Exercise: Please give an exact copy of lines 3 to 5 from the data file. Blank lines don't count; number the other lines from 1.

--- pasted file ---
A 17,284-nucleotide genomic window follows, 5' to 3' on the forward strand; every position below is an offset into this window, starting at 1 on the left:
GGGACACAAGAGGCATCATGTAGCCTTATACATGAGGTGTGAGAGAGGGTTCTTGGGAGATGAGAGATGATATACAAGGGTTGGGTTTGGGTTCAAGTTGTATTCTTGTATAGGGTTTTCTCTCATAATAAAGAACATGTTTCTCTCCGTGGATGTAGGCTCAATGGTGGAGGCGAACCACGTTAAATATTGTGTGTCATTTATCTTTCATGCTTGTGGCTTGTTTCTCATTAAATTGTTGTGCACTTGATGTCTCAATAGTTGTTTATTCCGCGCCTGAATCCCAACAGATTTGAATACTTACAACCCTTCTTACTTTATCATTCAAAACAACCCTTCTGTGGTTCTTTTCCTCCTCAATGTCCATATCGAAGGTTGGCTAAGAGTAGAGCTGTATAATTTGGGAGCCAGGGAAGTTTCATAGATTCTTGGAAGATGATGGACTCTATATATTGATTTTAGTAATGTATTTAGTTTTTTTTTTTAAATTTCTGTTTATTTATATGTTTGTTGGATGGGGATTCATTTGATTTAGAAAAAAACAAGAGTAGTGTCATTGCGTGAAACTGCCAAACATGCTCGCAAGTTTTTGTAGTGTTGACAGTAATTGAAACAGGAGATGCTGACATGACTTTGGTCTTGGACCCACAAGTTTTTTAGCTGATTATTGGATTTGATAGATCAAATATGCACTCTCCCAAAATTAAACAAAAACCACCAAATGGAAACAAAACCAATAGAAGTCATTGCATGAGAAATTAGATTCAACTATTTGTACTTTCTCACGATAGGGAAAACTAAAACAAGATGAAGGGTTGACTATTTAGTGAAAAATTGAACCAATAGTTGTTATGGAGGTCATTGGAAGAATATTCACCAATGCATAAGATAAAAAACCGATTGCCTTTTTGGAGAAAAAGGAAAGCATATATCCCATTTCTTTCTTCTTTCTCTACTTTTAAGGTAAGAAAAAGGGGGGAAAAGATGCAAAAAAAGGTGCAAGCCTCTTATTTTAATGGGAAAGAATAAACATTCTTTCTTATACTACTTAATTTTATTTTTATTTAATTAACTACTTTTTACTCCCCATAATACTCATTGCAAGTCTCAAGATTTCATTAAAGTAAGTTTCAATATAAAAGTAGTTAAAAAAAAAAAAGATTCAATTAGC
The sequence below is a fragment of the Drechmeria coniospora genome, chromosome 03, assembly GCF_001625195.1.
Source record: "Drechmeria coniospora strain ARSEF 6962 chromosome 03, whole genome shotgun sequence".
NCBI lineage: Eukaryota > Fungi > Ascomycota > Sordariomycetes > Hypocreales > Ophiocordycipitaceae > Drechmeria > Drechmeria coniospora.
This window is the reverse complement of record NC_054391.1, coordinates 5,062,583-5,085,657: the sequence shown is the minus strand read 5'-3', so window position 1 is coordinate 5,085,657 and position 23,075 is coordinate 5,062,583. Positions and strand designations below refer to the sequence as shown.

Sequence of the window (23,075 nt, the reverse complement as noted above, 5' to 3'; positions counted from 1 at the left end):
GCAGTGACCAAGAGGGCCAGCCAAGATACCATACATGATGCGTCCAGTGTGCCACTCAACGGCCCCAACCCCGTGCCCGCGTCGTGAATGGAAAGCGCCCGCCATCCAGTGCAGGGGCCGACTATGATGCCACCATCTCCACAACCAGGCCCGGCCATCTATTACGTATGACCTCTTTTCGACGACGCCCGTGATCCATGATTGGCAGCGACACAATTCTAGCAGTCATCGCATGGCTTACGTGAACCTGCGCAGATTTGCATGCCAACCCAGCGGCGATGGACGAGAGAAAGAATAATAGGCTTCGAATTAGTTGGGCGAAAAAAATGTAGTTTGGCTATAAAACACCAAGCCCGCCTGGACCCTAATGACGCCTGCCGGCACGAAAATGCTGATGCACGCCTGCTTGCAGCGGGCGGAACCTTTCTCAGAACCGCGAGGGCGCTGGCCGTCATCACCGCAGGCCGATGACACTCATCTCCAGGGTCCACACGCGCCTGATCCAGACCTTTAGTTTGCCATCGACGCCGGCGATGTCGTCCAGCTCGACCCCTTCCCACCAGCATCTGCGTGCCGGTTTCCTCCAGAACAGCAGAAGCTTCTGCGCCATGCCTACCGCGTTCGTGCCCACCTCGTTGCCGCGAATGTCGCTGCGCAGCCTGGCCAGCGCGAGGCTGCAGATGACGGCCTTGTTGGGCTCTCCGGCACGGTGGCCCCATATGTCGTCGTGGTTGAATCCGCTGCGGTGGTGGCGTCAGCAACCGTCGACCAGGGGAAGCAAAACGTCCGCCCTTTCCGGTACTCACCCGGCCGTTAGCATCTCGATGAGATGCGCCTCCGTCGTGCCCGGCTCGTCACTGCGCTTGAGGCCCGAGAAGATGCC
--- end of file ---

The sequence below is a fragment of the Drechmeria coniospora genome, chromosome 03, assembly GCF_001625195.1.
Source record: "Drechmeria coniospora strain ARSEF 6962 chromosome 03, whole genome shotgun sequence".
NCBI lineage: Eukaryota > Fungi > Ascomycota > Sordariomycetes > Hypocreales > Ophiocordycipitaceae > Drechmeria > Drechmeria coniospora.